And Two More Things

In my recent Christmas story article, I mentioned that, to master a skill, there are three assets you need: knowledge, tools, and network. Actually, there are two more—making five in all—and they’re really important. I’ve learned and relearned them as an Oracle executive, as an entrepreneur, and as the coach of my 6-year-old son’s baseball club (back in 2005).

To create great players, you need five things:

  1. The skills to perform the job (knowledge)
  2. The equipment to execute the skills (tools)
  3. Teammates that you can trust (network)
  4. Understanding of what the job is (what)
  5. Understanding of why that job is important (why)

Once you understand this framework, you can use it to make your team better.

Here’s an example.

It can be very difficult to look a 6-year-old baseball player in the eyes and say, “You’re going to be our right-fielder.” How the player interprets that will depend on his or her prior experiences about what it means to be a right-fielder. On a not-very-good team, right field is where a coach might try to “hide” a kid who’s not so good at catching and throwing. So being told you’re the new right-fielder might feel like being told that you’re going to be the notes-taker for today’s meeting.

Sometimes, what makes a team a not-very-good team is a culture in which people feel that the job they’ve been assigned is demeaning. It’s easy to imagine that people feeling such a way is certainly not optimal for the team, right?

So let’s see how the five-asset framework helps us make things better.

  1. Knowledge. Of course, every child on our team expects to learn how to play better baseball. We’re going to learn that in our practices and our games. We’re going to have full, busy, fun, challenging practices. Most of the kids on my team are going to watch at least part of three or four pro games a week, too, on TV. Because they love baseball. That’s all they talk about when they’re together.
  2. Tools. We’re so fortunate. Every child on our team had a glove and a bat, and shoes and a hat. And a whole uniform. That’s because we had mommies and daddies who were willing to make the sacrifices necessary to make their kids look like real major leaguers.
  3. Network. My team was blessed with an abundance of connections. We had smart, competitive, loving moms and dads who came not just to all our games, but also most of our practices. Everybody there had access to all the YouTube videos we could eat, and we even knew a handful of retired Major League Baseball players we could ask for help. (There have been only about 20,000 of those, total, since 1876, yet I can sit here and name at least 7 who personally helped our kids.)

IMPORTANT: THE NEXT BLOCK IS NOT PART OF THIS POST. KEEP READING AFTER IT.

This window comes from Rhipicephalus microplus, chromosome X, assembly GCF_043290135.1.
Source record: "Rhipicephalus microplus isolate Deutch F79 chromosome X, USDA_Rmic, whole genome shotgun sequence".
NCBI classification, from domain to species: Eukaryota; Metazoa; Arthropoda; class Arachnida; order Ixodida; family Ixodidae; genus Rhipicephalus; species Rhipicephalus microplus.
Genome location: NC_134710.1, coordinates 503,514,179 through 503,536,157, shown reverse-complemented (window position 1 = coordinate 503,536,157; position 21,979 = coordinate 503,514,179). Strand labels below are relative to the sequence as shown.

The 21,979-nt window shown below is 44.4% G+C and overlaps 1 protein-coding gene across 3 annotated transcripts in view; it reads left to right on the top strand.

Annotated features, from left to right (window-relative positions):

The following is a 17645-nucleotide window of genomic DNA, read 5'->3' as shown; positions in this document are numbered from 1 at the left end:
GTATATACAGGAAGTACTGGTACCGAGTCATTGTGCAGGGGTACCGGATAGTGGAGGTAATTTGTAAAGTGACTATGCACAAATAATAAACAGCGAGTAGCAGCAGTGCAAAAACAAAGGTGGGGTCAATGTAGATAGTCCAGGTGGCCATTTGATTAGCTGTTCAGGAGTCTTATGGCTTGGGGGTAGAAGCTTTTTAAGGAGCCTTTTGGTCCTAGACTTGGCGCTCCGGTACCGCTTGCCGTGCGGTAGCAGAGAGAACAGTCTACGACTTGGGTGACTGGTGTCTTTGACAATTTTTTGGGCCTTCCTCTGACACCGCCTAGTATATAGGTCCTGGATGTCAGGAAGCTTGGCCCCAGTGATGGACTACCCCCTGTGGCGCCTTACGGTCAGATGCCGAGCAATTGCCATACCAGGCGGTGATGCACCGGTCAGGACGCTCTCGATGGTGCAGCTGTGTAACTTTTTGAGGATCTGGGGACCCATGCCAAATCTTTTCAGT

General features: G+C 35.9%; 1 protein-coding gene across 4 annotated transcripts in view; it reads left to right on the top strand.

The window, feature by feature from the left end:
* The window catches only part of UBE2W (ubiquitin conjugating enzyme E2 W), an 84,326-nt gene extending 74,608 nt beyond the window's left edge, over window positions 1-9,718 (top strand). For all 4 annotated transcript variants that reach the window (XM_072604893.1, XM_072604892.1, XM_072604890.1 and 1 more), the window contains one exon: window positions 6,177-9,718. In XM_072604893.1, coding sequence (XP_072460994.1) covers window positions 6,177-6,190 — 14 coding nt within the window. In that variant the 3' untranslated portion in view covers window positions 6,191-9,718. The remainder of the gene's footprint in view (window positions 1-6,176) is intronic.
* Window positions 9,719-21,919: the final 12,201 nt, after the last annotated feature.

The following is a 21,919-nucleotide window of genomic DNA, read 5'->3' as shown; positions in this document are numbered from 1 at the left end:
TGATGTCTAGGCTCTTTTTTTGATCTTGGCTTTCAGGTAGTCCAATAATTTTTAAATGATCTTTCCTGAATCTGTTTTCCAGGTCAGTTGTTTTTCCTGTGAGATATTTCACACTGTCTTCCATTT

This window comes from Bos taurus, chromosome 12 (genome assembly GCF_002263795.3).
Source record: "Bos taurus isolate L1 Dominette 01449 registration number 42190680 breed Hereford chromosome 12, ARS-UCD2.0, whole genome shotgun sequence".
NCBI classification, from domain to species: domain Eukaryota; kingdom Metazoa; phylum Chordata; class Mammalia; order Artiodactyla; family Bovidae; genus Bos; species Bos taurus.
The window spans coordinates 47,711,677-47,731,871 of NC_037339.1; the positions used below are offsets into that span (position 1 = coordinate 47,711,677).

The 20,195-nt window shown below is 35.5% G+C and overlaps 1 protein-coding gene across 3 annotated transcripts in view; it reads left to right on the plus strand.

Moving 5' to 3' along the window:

So, what else could you need? You need two more things.

  1. What. You need an understanding of what the job is. It’s my responsibility as a leader to provide that. It is my job to make sure that you understand your job. And it’s on me to fit that job description to your level. For my 6-year-old right-fielder, your job is to keep balls out of my outfield. Of course, if you were 18, there’d be a lot more to it than that, but if a 6-year-old can just “keep balls out of my outfield,” then our team’s going to be fine in right field. Of course there are details. Catch everything you can. If you can’t catch it in the air, then run as fast as you can to get behind it, and then throw it on a line, quickly, to the infielder who’s waving his arms at you. We’ll work on it in practice. You’ll get good at it. Turns out, a 6-year-old can learn how to do all that surprisingly well.
  2. Why. And finally, my 6-year-old right-fielder needs to understand why the job is important. Your old coach may have taught you—whether intentional or not (it’s terrible either way)—that the right-field assignment is demeaning. Once, in a huddle, I asked all the kids, “Who’s the most important player on the team?” They guessed “Matty” and “Pitcher” and all sorts of answers like that. I told ’em the answer is, we don’t know yet! The most important player on the team is the kid the hitter hits the ball to next. Kids are going to hit the ball to right field, and your team is counting on you to keep balls out of right field. Your job is important. A leader makes sure that every job is important.

What and why often go without saying. (It went without saying in my own Christmas story!) Too often, they go without even noticing. But when you look at the world through the lens of all five of the assets I’ve enumerated, you might be surprised at how much waste is being caused by neglecting what and why.

On the baseball field, I don’t want my little 6-year-old player standing there all bummed out while balls are rolling around in my outfield. At work, I don’t want my 40-year-old programmer sitting there all bummed out while ideas and assignments go unrecorded. In my specific role as the leader of a company, I’m responsible for teaching you what my business does and why we do it, so you’ll want to buy my products and visit my classroom.

What and why are about understanding and motivation. They’re where meaning, resilience, and drive come from. But what and why aren’t always obvious. They can require meticulous thought to discover. It’s one of the most important jobs of a good leader to invest into understanding and teaching what and why.


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